• 18 October 2006
  • News
  • By Srinivas Rao

Supreme Court says "no" to more transgenic crops

Supreme Court says

Supreme Court says "no" to more transgenic crops

Orders GEAC to keep approvals on hold.

The Supreme Court of India (SCI) on September 22, 2006) directed the Genetic Engineering Approval Committee (GEAC) not to give approvals to genetically modified products until further orders. "This has perplexed the biotech community but exhilarated the anti-biotech lobby, which seems to read too much in this two-week restriction," said Prof. C Kameswara Rao, executive secretary, Foundation for Biotechnology Awareness and Education, Bangalore.

The Supreme Court's directive was in consideration of a Public Interest Writ Petition (PIL) filed on May 1, 2006 in the matter of Aruna Rodrigues and Others regarding the Biosafety of Genetically Modified Organisms (GMOs), which are allowed to be released into the environment. The petition sought for issue of directions to stop all field trials for all genetically modified products anywhere and everywhere with immediate effect, besides certain other considerations.

The Supreme Court's interim order stated that "we are not inclined to direct stoppage of all field trials at this stage without (considering) the stand of the respondents. At the same time, we deem it appropriate to direct GEAC to withhold the approvals till further directions are issued on hearing all the concerned". The next hearing on the Writ petition has been fixed for October 13, 2006.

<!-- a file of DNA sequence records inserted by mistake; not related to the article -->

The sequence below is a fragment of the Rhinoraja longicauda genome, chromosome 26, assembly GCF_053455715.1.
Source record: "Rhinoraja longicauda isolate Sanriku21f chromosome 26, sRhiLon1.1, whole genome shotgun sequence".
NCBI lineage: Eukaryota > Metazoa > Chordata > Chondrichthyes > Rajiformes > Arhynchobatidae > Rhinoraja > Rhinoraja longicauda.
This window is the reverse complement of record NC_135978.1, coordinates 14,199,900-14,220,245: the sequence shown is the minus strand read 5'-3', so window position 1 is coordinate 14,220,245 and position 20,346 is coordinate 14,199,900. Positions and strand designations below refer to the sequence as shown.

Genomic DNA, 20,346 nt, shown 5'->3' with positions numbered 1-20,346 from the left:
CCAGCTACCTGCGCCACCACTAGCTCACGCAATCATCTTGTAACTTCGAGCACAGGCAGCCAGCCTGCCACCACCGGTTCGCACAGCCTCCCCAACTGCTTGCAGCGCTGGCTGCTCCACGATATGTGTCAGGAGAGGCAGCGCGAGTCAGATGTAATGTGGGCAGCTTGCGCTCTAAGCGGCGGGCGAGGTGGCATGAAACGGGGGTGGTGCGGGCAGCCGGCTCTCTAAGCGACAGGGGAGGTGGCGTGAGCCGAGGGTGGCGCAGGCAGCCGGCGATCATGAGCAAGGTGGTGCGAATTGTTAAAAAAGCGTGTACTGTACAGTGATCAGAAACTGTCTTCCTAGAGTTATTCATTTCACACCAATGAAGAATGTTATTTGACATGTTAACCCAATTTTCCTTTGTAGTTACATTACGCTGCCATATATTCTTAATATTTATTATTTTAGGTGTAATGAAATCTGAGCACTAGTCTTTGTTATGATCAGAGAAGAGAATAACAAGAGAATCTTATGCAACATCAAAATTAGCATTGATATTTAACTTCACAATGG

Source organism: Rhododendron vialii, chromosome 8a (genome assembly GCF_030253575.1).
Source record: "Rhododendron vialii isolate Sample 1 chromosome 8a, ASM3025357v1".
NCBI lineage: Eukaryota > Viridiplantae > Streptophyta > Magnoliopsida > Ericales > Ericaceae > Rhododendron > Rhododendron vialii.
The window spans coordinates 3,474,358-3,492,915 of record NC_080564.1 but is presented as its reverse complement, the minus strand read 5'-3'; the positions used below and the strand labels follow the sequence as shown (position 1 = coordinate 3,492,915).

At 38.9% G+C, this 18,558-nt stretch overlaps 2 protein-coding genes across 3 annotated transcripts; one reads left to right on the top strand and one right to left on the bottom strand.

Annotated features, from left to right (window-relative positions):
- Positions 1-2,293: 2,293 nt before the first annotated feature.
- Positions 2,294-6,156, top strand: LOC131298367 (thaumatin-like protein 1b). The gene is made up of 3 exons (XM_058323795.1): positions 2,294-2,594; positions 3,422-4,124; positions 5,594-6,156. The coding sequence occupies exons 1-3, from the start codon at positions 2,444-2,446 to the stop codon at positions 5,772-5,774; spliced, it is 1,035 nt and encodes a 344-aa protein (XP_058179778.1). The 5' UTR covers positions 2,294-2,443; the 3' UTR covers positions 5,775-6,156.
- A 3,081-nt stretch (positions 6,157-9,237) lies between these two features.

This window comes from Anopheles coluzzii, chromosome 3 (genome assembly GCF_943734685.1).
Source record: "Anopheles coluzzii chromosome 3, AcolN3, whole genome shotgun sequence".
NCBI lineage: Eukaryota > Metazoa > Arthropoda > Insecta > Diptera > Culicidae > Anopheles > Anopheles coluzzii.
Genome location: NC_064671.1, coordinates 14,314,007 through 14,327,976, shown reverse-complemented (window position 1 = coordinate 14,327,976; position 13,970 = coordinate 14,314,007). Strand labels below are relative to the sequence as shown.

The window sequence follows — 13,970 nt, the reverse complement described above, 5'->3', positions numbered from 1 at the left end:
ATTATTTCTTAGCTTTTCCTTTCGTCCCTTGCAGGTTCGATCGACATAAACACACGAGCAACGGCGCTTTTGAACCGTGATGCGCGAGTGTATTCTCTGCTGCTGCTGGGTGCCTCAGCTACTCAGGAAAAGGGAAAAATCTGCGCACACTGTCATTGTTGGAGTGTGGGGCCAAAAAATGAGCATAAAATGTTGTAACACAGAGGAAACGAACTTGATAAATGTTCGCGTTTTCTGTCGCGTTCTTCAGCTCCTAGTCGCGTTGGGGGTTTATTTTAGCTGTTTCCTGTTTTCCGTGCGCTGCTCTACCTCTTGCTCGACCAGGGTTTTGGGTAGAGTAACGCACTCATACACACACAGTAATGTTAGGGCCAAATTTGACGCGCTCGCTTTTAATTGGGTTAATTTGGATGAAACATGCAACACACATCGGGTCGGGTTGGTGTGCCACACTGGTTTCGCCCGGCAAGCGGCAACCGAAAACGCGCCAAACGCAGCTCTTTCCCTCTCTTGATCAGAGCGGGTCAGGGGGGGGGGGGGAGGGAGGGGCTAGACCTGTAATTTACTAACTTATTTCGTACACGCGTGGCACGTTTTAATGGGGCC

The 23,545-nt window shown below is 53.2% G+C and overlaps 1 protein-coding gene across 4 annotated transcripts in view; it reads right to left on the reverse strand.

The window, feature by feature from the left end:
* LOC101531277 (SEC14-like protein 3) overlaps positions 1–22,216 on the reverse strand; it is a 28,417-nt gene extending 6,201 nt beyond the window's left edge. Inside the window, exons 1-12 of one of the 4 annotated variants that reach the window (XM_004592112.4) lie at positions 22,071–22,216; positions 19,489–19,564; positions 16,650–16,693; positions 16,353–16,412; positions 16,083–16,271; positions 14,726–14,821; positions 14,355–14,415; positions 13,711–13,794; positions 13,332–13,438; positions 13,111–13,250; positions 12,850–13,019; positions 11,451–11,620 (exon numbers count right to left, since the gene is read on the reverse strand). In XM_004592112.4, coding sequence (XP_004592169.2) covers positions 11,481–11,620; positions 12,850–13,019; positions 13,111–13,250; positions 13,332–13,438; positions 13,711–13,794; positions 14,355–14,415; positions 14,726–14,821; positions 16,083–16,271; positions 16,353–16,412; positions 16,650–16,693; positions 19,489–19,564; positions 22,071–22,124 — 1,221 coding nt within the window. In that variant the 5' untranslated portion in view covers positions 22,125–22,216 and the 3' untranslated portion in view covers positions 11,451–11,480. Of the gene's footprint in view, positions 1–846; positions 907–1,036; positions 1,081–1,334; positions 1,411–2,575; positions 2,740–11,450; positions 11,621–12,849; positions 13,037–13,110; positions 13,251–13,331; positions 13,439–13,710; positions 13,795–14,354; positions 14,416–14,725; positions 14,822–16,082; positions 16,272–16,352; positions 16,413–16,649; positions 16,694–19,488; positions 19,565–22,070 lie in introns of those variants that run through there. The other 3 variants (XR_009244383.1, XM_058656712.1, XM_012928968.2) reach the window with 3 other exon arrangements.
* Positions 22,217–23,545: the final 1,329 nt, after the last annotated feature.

The Supreme Court's order would not apply to field trials of GM products, which were already approved by the GEAC. The Supreme Court also stated that the Government would also consider associating independent experts in GEAC. "The petitioners may give their suggestions to the learned counsel for the respondents in this regard within a period of one week from September 22."

"The advice of the Court to the Government to 'consider associating independent experts in the field with the GEAC' is not an issue with the GEAC, as they had earlier involved other outside experts. The anti-tech activists too were given an opportunity to present their point of view before the GEAC," said Prof. Kameswara Rao. The next hearing of the Supreme Court is on October 13.

The PIL and the key concerns

The writ petition was filed in public interest by Aruna Rodrigues, an economist and marketing management consultant; Dr Devinder Sharma, a trained agricultural scientist and writer; PV Sateesh, cofounder and general secretary of the Deccan Development Society; and Rajeev Baruah, a management specialist and managing director, Maikaal bioRe.

The petitioners pleaded for a stay against grant of fresh approvals and of all field trials on genetically modified crops, as they were concerned with the absence of proper scientific examination of Biosafety aspects.